Walnut and watercress pesto is a fabulous addition to any of your pasta dishes. It will provide a freshness and crispiness to the usually bland taste do the dish. Along with bits of flaked salmon and parmesan shavings, you will end up with a restaurant-quality meal. Great for serving your guests during dinner parties or if you feel like preparing your packed work lunch the night before. It doesn’t require a lot of effort either. You colleagues will definitely ask you about the walnut and watercress pesto. It’s not so commonly used so feel free to brag about your cooking skills.
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Walnut pesto is a healthier substitute to the traditional pine nut pesto or Pesto Alla Genovese. There are two main differences between the traditional pesto and watercress and walnut pesto. Instead of the basil, I used watercress – arguably, a much healthier plant. Walnuts give you a good blast of the good omega-3 fats. Combined with parmesan, you’ll get an excellent serving of protein. No need to eat meat! If you’re feeling adventurous, you can also try the basil and pistachio pesto.
History of pesto
The traditional pine nut-basil pesto originated in Italy during the Roman era. It’s called Pesto Alla Genovese. For more information on the history of pesto, click here. There you’ll find a great avocado pesto recipe that might just be worthy competitor to this watercress pesto. Let us know which one you preferred best by leaving a comment below!
Walnuts have been around since 7000 B.C. They come from the walnut tree and are collected in hard shells. You probably know that as it’s tradition to crack walnuts during Christmas time using nutcrackers. Did you know that roughly 70% of walnuts are produced in California?
The Health Benefits of Walnuts
Walnuts are great source of vitamins that help your body in numerous ways. First, as mentioned above, they are rich in omega-3 acids that help stimulate your brain. Perhaps this is the reason people call walnuts ‘brain food’. Second, they are fantastic for your heart and metabolism. If you eat a handful of nuts between your meals, you won’t feel as hungry and ultimately might lose weight. Lastly, walnuts contain anti-inflammatory properties.
The watercress and walnut pesto is great if you suffer from diabetes – both type I and type II. They help in controlling sugar cravings and sugar spikes in your blood. Not mentioning the fact that they contain EFAs (essential fatty acids).
The Health Benefits of Watercress
It is argued by some that watercress is even more healthy than walnuts. Imagine, if you make watercress and walnut pesto, you get one vitamin bomb meal. If your kids like pasta, but don’t enjoy green veggies so much, watercress and walnut pesto is the perfect addition. The watercress will give them just the right amount of vitamins for the day. For more information on the health benefits of watercress, click right here: https://www.greedygourmet.com/recipes-for-diets/vegan/watercress-salad-dressing/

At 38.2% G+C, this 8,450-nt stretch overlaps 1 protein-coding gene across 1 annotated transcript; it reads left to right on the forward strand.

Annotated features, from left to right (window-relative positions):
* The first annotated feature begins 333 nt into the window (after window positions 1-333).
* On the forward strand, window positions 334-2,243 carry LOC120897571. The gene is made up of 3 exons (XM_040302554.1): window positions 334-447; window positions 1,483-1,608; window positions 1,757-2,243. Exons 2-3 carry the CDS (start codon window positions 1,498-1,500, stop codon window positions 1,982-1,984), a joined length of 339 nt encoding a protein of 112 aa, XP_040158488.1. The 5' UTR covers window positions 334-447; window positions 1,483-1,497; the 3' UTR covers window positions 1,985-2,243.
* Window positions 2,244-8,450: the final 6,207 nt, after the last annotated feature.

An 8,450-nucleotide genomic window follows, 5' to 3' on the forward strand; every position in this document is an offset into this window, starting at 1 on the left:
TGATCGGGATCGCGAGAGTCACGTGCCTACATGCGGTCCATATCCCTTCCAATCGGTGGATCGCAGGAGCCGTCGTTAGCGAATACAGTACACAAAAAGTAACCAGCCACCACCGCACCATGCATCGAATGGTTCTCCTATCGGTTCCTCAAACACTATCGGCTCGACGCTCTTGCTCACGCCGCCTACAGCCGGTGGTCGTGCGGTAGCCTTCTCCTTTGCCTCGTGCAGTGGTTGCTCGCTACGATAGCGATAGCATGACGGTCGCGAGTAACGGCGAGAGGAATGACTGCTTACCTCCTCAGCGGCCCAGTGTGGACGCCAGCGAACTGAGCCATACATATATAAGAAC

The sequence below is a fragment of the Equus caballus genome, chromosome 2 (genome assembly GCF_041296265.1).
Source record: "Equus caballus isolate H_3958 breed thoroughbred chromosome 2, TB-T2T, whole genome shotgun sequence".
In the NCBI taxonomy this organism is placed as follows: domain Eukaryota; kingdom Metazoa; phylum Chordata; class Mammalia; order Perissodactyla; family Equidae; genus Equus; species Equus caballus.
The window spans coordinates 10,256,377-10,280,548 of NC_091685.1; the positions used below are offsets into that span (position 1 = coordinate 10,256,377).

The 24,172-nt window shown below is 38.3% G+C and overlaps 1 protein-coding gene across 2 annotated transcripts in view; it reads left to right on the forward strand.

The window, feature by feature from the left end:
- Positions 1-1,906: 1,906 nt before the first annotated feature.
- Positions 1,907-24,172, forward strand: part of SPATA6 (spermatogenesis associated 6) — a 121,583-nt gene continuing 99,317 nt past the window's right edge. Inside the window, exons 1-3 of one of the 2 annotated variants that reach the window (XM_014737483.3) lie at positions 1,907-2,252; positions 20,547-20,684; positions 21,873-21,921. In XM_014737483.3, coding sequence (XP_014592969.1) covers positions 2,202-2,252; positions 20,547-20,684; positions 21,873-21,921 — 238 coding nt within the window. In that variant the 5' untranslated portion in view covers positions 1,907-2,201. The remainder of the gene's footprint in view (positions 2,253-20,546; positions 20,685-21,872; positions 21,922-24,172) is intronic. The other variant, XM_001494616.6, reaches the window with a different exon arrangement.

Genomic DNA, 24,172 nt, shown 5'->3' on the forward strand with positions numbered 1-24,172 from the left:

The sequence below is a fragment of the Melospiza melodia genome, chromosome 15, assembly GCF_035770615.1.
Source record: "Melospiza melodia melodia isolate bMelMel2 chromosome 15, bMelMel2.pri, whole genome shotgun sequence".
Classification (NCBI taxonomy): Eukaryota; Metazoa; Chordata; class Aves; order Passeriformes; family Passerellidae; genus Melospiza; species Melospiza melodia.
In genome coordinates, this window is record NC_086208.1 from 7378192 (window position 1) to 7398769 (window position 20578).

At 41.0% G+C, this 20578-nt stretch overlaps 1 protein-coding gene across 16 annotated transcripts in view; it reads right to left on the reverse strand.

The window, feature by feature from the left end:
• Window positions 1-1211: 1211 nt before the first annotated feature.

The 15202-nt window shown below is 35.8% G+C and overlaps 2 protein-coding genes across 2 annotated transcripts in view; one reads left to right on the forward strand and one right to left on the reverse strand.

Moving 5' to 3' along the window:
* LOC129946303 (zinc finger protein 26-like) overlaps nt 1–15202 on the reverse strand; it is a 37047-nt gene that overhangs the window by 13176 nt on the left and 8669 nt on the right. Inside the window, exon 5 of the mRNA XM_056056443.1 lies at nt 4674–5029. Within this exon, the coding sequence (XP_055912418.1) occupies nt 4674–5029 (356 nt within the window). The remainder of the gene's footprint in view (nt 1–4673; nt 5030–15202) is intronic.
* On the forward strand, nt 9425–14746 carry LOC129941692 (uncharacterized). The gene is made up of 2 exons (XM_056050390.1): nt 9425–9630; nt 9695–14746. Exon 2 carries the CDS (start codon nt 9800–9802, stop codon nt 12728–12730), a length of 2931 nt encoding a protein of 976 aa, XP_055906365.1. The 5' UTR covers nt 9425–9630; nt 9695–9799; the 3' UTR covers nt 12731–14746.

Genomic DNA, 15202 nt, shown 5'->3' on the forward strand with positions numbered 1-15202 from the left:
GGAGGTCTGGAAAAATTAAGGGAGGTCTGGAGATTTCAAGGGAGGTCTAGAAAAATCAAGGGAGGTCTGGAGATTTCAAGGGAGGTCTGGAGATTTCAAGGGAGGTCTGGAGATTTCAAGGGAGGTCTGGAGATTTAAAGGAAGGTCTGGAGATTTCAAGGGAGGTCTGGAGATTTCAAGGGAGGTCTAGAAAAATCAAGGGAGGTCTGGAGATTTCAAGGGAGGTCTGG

Salmon and watercress is a great marriage of flavours. In fact, I’ve combined salmon with a watercress sauce before. Here I only used flakes of cooked salmon with the watercress and walnut pesto. The pesto is quite filling itself as it contains walnuts and parmesan, which are rich ingredients. I wouldn’t recommend using an entire fillet of salmon. With a few flakes sprinkled on top of the pasta, you get the right amount of balance between the ingredients.
Watercress pesto’s consistency
I would recommend blending the mixture until completely smooth. The walnuts and parmesan are ingredients that already have a pretty course texture.
As soon as you finish mixing the ingredients together, you can add a bit of lemon juice or lemon zest. The lemon juice or lemon zest will give you a tangy flavour with a lasting freshness. You can also substitute with lime. I prefer lemon with the recipe. If you tried lime, let us know how it worked out for you!
I used farfalle pasta in this recipe. The shape of the pasta ads just the right amount of texture to the dish. In addition, kids love this type of pasta. You can also use different types of pasta for this recipe such as: penne, spaghetti, tagliatelle, etc.
If for some reason, you can’t eat gluten or pasta, you should try making courgetti, also known as zucchini noodles. It’s just as delicious, much more healthy and great for digestion. The zucchini pasta will leave you feeling light and fresh. Top it off with some fresh watercress.
If you like what you’ve read, click on these for more inspirational and yummy dishes:
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Walnut & Watercress Pesto
Author: Michelle Minnaar
- 75g (2½oz) watercress, washed
- 1 garlic clove, peeled
- 45ml (3 tbsp) olive oil
- 60g (2 oz) Parmesan cheese, grated
- 60g (2 oz) walnuts
- Juice of 1 lemon [optional]
- Salt and pepper, to taste
- Place all the ingredients in the food processor and blend until smooth.
- Season to taste and serve, or freeze.
- In the photo I served the pesto with pasta, cooked salmon and shavings of parmesan.
Serving Size 1 serving
Amount Per Serving
% Daily Value
Total Fat 22.8 g
Saturated Fat 4.2 g
Cholesterol 11 mg
Sodium 151 mg
Total Carbohydrates 2.5 g
Dietary Fiber 1.3 g
Sugars 0.3 g
Protein 9 g
* Percent Daily Values are based on a 2,000 calorie diet. Your daily values may be higher or lower depending on your calorie needs.